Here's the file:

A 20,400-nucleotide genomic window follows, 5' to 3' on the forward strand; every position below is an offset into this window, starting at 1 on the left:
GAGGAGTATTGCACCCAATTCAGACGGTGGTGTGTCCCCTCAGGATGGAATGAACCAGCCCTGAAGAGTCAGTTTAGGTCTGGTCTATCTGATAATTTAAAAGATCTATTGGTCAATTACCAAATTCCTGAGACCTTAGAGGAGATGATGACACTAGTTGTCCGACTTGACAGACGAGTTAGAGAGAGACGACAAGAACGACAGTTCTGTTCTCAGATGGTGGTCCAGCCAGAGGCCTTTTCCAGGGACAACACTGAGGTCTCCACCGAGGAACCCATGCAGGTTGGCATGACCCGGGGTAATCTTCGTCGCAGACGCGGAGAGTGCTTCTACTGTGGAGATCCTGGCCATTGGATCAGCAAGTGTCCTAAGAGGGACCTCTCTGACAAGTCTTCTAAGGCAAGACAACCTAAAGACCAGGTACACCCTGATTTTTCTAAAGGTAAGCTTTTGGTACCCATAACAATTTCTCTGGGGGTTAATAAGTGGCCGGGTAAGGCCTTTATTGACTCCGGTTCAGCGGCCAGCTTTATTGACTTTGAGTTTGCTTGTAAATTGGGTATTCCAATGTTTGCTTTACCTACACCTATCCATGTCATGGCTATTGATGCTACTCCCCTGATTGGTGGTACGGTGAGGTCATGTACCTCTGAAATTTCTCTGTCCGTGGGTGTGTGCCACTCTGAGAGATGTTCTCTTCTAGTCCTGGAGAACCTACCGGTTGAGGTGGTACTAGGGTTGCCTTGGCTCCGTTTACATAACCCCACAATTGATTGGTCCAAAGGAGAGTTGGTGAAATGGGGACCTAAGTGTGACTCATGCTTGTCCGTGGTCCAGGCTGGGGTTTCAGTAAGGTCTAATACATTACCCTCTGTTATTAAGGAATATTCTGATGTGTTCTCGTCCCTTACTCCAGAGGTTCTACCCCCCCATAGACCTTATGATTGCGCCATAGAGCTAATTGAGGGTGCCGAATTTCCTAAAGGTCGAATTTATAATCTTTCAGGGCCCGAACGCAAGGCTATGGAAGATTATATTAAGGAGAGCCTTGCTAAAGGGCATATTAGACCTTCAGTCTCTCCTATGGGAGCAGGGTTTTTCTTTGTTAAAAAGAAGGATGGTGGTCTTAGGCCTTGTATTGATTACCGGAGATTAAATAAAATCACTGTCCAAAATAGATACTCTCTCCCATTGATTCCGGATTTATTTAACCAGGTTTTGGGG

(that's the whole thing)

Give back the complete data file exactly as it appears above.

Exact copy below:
A 20,400-nucleotide genomic window follows, 5' to 3' on the forward strand; every position below is an offset into this window, starting at 1 on the left:
GAGGAGTATTGCACCCAATTCAGACGGTGGTGTGTCCCCTCAGGATGGAATGAACCAGCCCTGAAGAGTCAGTTTAGGTCTGGTCTATCTGATAATTTAAAAGATCTATTGGTCAATTACCAAATTCCTGAGACCTTAGAGGAGATGATGACACTAGTTGTCCGACTTGACAGACGAGTTAGAGAGAGACGACAAGAACGACAGTTCTGTTCTCAGATGGTGGTCCAGCCAGAGGCCTTTTCCAGGGACAACACTGAGGTCTCCACCGAGGAACCCATGCAGGTTGGCATGACCCGGGGTAATCTTCGTCGCAGACGCGGAGAGTGCTTCTACTGTGGAGATCCTGGCCATTGGATCAGCAAGTGTCCTAAGAGGGACCTCTCTGACAAGTCTTCTAAGGCAAGACAACCTAAAGACCAGGTACACCCTGATTTTTCTAAAGGTAAGCTTTTGGTACCCATAACAATTTCTCTGGGGGTTAATAAGTGGCCGGGTAAGGCCTTTATTGACTCCGGTTCAGCGGCCAGCTTTATTGACTTTGAGTTTGCTTGTAAATTGGGTATTCCAATGTTTGCTTTACCTACACCTATCCATGTCATGGCTATTGATGCTACTCCCCTGATTGGTGGTACGGTGAGGTCATGTACCTCTGAAATTTCTCTGTCCGTGGGTGTGTGCCACTCTGAGAGATGTTCTCTTCTAGTCCTGGAGAACCTACCGGTTGAGGTGGTACTAGGGTTGCCTTGGCTCCGTTTACATAACCCCACAATTGATTGGTCCAAAGGAGAGTTGGTGAAATGGGGACCTAAGTGTGACTCATGCTTGTCCGTGGTCCAGGCTGGGGTTTCAGTAAGGTCTAATACATTACCCTCTGTTATTAAGGAATATTCTGATGTGTTCTCGTCCCTTACTCCAGAGGTTCTACCCCCCCATAGACCTTATGATTGCGCCATAGAGCTAATTGAGGGTGCCGAATTTCCTAAAGGTCGAATTTATAATCTTTCAGGGCCCGAACGCAAGGCTATGGAAGATTATATTAAGGAGAGCCTTGCTAAAGGGCATATTAGACCTTCAGTCTCTCCTATGGGAGCAGGGTTTTTCTTTGTTAAAAAGAAGGATGGTGGTCTTAGGCCTTGTATTGATTACCGGAGATTAAATAAAATCACTGTCCAAAATAGATACTCTCTCCCATTGATTCCGGATTTATTTAACCAGGTTTTGGGG